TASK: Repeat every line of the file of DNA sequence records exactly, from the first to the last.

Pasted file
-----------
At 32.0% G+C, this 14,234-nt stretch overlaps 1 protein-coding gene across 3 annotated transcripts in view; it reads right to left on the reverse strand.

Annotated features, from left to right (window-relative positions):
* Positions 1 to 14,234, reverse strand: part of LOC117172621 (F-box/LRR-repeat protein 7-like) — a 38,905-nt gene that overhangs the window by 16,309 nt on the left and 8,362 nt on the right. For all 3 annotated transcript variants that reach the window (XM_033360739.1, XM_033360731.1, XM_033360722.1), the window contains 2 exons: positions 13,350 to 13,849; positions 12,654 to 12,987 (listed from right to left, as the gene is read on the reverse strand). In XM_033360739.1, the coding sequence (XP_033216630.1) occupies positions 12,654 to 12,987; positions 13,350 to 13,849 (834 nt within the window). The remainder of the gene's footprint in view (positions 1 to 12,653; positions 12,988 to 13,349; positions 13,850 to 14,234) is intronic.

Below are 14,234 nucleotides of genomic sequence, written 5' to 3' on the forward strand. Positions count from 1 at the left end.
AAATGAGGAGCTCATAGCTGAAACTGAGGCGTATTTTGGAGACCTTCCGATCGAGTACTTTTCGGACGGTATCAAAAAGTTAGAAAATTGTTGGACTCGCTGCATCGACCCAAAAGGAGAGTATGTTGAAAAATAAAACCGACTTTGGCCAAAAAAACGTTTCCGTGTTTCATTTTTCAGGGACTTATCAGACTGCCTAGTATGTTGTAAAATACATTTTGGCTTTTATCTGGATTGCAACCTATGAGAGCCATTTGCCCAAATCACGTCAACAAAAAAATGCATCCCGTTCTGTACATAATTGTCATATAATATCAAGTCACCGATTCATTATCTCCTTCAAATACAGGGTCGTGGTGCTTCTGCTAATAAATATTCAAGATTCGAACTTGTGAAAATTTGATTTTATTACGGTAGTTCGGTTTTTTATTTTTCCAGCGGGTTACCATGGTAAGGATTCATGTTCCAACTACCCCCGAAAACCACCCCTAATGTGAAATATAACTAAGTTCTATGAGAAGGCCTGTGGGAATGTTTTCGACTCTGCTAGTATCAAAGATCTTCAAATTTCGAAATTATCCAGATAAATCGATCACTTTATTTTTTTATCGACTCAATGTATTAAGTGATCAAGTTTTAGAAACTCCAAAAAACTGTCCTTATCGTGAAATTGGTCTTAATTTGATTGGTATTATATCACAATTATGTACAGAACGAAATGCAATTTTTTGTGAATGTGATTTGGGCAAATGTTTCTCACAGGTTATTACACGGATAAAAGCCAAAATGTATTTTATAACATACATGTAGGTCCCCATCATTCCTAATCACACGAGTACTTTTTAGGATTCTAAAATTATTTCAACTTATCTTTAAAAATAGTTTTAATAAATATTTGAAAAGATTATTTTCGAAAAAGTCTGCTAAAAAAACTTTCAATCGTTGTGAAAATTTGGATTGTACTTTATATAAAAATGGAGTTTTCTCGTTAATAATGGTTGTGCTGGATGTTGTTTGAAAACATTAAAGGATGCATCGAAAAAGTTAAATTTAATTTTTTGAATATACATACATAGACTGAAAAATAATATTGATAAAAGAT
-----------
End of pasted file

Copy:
At 32.0% G+C, this 14,234-nt stretch overlaps 1 protein-coding gene across 3 annotated transcripts in view; it reads right to left on the reverse strand.

Annotated features, from left to right (window-relative positions):
* Positions 1 to 14,234, reverse strand: part of LOC117172621 (F-box/LRR-repeat protein 7-like) — a 38,905-nt gene that overhangs the window by 16,309 nt on the left and 8,362 nt on the right. For all 3 annotated transcript variants that reach the window (XM_033360739.1, XM_033360731.1, XM_033360722.1), the window contains 2 exons: positions 13,350 to 13,849; positions 12,654 to 12,987 (listed from right to left, as the gene is read on the reverse strand). In XM_033360739.1, the coding sequence (XP_033216630.1) occupies positions 12,654 to 12,987; positions 13,350 to 13,849 (834 nt within the window). The remainder of the gene's footprint in view (positions 1 to 12,653; positions 12,988 to 13,349; positions 13,850 to 14,234) is intronic.

Below are 14,234 nucleotides of genomic sequence, written 5' to 3' on the forward strand. Positions count from 1 at the left end.
AAATGAGGAGCTCATAGCTGAAACTGAGGCGTATTTTGGAGACCTTCCGATCGAGTACTTTTCGGACGGTATCAAAAAGTTAGAAAATTGTTGGACTCGCTGCATCGACCCAAAAGGAGAGTATGTTGAAAAATAAAACCGACTTTGGCCAAAAAAACGTTTCCGTGTTTCATTTTTCAGGGACTTATCAGACTGCCTAGTATGTTGTAAAATACATTTTGGCTTTTATCTGGATTGCAACCTATGAGAGCCATTTGCCCAAATCACGTCAACAAAAAAATGCATCCCGTTCTGTACATAATTGTCATATAATATCAAGTCACCGATTCATTATCTCCTTCAAATACAGGGTCGTGGTGCTTCTGCTAATAAATATTCAAGATTCGAACTTGTGAAAATTTGATTTTATTACGGTAGTTCGGTTTTTTATTTTTCCAGCGGGTTACCATGGTAAGGATTCATGTTCCAACTACCCCCGAAAACCACCCCTAATGTGAAATATAACTAAGTTCTATGAGAAGGCCTGTGGGAATGTTTTCGACTCTGCTAGTATCAAAGATCTTCAAATTTCGAAATTATCCAGATAAATCGATCACTTTATTTTTTTATCGACTCAATGTATTAAGTGATCAAGTTTTAGAAACTCCAAAAAACTGTCCTTATCGTGAAATTGGTCTTAATTTGATTGGTATTATATCACAATTATGTACAGAACGAAATGCAATTTTTTGTGAATGTGATTTGGGCAAATGTTTCTCACAGGTTATTACACGGATAAAAGCCAAAATGTATTTTATAACATACATGTAGGTCCCCATCATTCCTAATCACACGAGTACTTTTTAGGATTCTAAAATTATTTCAACTTATCTTTAAAAATAGTTTTAATAAATATTTGAAAAGATTATTTTCGAAAAAGTCTGCTAAAAAAACTTTCAATCGTTGTGAAAATTTGGATTGTACTTTATATAAAAATGGAGTTTTCTCGTTAATAATGGTTGTGCTGGATGTTGTTTGAAAACATTAAAGGATGCATCGAAAAAGTTAAATTTAATTTTTTGAATATACATACATAGACTGAAAAATAATATTGATAAAAGAT